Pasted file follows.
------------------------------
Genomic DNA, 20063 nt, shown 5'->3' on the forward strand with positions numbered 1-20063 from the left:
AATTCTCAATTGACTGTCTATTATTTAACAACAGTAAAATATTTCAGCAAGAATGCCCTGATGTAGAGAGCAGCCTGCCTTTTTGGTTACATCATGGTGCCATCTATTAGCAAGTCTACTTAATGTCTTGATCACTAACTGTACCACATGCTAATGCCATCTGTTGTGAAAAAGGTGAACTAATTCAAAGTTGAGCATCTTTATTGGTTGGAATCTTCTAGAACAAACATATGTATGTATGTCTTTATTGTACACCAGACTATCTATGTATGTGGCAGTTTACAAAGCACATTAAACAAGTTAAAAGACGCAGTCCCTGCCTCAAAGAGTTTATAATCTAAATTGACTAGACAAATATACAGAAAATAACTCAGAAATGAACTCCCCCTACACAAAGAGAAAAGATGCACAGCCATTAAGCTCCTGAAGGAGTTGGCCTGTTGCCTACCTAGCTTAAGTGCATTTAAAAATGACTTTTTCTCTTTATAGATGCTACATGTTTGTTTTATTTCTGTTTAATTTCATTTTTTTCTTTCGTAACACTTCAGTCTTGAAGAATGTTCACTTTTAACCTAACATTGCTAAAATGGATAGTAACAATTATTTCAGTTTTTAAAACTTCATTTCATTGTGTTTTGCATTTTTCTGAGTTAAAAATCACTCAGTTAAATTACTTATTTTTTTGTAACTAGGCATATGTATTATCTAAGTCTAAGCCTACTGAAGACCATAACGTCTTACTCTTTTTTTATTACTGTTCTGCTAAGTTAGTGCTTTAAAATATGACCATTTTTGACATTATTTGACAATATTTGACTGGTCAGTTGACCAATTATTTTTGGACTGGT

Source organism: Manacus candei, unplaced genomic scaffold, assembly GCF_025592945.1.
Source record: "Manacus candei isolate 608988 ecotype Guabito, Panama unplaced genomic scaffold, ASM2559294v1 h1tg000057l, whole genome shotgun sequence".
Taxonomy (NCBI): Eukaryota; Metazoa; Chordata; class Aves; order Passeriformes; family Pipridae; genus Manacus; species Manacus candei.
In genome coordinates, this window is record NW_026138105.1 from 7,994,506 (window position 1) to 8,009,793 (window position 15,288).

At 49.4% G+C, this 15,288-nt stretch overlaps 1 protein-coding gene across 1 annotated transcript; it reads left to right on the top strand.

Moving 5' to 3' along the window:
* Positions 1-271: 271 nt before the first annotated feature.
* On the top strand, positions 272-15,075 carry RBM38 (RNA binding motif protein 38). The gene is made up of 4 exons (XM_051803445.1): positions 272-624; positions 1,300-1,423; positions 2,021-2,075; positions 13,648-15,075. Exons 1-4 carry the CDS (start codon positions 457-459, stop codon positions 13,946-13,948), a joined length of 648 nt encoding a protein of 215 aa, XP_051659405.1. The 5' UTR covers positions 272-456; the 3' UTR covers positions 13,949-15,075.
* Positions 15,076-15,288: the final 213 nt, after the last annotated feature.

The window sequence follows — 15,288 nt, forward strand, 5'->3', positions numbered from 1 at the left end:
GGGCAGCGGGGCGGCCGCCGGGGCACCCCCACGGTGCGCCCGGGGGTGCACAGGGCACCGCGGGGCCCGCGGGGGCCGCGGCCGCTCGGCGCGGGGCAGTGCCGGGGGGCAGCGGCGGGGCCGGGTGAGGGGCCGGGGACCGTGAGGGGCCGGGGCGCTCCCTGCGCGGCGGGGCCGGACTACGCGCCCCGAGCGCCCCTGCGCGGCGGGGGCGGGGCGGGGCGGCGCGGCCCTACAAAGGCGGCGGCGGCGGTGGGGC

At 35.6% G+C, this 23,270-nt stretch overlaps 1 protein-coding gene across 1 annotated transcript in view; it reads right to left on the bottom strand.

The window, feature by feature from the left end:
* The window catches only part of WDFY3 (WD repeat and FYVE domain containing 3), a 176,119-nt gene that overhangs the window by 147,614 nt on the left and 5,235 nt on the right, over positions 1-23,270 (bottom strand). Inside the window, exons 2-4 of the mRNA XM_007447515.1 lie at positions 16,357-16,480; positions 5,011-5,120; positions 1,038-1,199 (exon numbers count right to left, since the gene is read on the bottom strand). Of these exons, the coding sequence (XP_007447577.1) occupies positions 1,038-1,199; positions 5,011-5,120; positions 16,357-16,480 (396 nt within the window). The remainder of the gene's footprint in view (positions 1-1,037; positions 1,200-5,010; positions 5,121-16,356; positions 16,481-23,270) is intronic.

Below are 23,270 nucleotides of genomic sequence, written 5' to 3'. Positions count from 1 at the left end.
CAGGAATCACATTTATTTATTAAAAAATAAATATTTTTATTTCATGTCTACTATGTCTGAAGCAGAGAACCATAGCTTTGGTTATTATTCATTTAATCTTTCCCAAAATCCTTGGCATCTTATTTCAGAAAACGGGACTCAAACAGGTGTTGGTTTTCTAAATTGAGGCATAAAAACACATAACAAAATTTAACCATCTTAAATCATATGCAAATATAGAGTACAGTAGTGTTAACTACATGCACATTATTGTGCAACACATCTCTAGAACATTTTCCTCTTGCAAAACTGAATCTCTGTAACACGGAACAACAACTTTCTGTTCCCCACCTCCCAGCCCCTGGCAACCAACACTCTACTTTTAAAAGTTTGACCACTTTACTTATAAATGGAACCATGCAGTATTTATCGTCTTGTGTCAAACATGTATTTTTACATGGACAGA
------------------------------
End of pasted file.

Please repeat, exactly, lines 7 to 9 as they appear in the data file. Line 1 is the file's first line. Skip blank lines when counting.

At 49.4% G+C, this 15,288-nt stretch overlaps 1 protein-coding gene across 1 annotated transcript; it reads left to right on the top strand.

Moving 5' to 3' along the window:
* Positions 1-271: 271 nt before the first annotated feature.